Indianapolis Colts' Most Overrated, Underrated and Appropriately-Rated Players
Before this season, we’d never seen any player on this entire offense perform in a meaningful game without Manning there, as a matter of fact.
Now five games in, and we’ve already seen them play with two completely different substitute QBs (one a confused old veteran that probably should’ve just stayed retired; the other, a vulnerable, young, glorified-intern that probably should’ve been given the job to begin with), with a lead, from behind and against competition both good and bad.
The results have not been pretty for the most part, but they have been in many cases surprising.
Here are a few of the still-early (and still-ongoing) reactions to the new look, Manning-less Colts.
Overrated: Kerry Collins, QB
It’s not like anybody expected great things out of Kerry Collins this year anyway, going from his Lazy Boy straight to the starting lineup in only about two weeks’ time, after all, but nobody expected this, either. Collins has been absolutely dreadful this season
At best, he’s kept a couple of secondaries honest by proving he’ll chuck it down the field without thinking twice about it at any given time. At worst, he’s looked like a bum off the street who didn’t even get a chance to shave before having a helmet strapped to his head and being ushered right onto the field.
He better be overrated, because if the Colts knew this was what they’d be getting when they signed Collins to a two-year, $14 million dollar deal back in August, their problems probably extend way beyond that of single injured star player.
What We Thought He Was: A capable fill-in with proven value
What We Think He is Now: The worst Colts investment since Bob Sanders was run out of town last winter
Overrated: Joseph Addai, RB
Joseph Addai was never considered a consistent playmaker (no matter how promising his career began), but after blowing a golden opportunity to shine in Manning’s absence this season, it’s starting to look like Indy should’ve went in another direction when they re-signed the six-year veteran for another three years back in July.
He’s already injured again (he missed more than half of last season with a shoulder problem too) despite splitting time and carries his entire career. He’s been ineffective as a receiver, and while he’s been praised for his blocking abilities, there have to better options out there if all you need is someone to stand there while your quarterback makes play after play all by himself.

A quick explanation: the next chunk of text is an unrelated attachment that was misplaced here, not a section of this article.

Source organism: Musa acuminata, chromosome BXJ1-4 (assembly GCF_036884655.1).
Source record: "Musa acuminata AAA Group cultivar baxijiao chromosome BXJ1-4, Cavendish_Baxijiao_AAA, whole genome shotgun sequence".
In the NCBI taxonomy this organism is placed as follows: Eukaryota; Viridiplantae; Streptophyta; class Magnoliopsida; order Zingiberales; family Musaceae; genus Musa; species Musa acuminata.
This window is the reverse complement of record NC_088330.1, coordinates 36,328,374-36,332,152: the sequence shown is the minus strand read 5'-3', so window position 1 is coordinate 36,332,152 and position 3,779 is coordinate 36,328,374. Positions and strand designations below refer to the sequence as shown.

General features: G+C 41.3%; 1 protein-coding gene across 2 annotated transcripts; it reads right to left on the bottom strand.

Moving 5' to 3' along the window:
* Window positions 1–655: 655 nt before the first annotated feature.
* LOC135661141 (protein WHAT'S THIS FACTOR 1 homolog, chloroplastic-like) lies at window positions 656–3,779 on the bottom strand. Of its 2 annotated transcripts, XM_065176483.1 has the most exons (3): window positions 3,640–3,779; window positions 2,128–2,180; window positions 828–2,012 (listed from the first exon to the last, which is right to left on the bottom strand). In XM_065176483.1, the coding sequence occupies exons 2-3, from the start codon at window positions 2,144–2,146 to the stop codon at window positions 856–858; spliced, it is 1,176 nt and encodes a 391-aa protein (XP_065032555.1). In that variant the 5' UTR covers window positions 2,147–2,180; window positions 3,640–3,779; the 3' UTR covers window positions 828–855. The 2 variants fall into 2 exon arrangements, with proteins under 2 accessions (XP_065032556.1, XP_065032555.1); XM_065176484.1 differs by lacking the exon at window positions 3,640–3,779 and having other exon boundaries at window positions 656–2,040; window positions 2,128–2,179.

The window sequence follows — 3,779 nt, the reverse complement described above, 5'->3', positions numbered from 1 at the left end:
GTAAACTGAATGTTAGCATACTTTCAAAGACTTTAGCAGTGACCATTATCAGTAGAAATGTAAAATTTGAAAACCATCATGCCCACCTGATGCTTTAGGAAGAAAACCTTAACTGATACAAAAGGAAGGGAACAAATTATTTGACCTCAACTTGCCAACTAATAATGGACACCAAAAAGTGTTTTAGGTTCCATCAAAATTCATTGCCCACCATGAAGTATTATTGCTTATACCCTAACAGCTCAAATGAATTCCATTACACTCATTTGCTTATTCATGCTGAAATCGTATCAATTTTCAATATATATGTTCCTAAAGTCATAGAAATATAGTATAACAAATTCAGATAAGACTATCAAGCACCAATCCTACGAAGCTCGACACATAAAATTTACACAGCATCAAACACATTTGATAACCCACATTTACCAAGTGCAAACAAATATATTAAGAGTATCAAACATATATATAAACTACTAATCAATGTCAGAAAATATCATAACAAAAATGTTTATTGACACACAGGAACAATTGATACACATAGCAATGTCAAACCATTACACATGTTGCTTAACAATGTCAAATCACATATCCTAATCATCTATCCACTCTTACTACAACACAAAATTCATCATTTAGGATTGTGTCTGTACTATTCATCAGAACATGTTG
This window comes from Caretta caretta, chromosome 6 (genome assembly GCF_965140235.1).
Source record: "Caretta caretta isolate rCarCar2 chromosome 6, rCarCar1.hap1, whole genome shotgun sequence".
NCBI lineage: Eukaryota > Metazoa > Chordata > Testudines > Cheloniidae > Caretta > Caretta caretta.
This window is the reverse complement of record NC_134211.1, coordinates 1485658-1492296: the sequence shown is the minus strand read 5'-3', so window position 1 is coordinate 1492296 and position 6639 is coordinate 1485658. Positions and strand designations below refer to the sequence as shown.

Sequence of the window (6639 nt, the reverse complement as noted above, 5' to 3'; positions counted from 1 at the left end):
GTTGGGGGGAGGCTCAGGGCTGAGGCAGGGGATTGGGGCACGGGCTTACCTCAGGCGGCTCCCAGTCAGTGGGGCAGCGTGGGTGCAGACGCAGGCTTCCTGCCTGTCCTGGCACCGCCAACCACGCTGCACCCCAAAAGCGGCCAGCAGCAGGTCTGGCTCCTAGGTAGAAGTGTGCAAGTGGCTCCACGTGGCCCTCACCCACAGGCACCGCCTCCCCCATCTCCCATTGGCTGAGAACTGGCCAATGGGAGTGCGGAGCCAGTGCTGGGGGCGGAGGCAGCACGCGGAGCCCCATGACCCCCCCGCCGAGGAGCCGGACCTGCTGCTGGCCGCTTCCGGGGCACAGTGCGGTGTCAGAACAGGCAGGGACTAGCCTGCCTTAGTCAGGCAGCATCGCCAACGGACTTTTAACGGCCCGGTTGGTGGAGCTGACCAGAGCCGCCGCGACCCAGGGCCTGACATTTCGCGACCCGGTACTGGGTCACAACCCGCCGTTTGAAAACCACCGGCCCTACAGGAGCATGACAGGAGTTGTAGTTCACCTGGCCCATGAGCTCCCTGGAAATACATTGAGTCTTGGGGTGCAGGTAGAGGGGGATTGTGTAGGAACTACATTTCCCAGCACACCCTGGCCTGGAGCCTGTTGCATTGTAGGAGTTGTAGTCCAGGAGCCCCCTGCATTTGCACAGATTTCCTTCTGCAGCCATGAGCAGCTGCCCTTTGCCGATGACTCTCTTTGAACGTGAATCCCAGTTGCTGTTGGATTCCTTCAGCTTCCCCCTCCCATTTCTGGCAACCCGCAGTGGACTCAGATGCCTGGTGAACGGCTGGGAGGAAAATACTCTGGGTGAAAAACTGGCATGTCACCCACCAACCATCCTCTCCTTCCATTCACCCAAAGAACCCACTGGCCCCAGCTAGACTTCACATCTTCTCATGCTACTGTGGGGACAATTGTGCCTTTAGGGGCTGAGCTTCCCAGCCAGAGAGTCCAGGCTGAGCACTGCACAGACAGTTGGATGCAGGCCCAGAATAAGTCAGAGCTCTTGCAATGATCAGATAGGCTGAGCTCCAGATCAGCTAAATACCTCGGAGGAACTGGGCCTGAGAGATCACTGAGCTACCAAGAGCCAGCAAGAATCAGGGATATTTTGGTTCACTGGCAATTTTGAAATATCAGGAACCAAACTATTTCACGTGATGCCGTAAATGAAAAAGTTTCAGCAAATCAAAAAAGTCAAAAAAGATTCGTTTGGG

What We Thought He Was: A versatile runner and sufficient blocker
What We Think He is Now: A sufficient blocker who’d probably have better luck on Dancing With the Stars at this point
Overrated: Jacob Lacey, CB
Lacey worked his way up as an undrafted free agent in 2009 to becoming a full-time starter last season, and even though he never earned much confidence in the minds of Colts fans along the way, he never looked like the kind of guy you could just pick on any time you wanted a completion, either.
Lacey has been the best player Colts opponents have had this entire season, and after idly watching Dwayne Bowe burn him for seven catches, 128 yards and two touchdowns last Sunday, his future with the team is now definitely in question.
Colts fan never expected much out of Lacey this season.
So far, he’s given them less than that.
What We Thought He Was: A mediocre young DB who might lose his starting position
What We Think He is Now: A consistent liability who might lose his roster spot
Overrated: Reggie Wayne, WR
Wayne still has innate talent few NFL players can match, but his dominating ways have almost stopped entirely without Manning in the lineup.
His only touchdown of the season took place after the first game against Houston was already out of reach. He’s averaged less than 60 yards a game since that first outing, and while Wayne is without question still a remarkable player, his streaks of five consecutive Pro Bowl selections and two consecutive All-Pro selections will all but surely end this season.
It’s not Wayne’s fault, and, again, it’s not to say he isn’t still an outstanding receiver anyway, but this season, we seem to be finding Wayne is just not the caliber of player his resume would have us believe.
Wayne’s a great player and, playing with Peyton, he’s among the greatest out there today.
Playing without him, from what we’ve seen so far, he’s just not the same guy.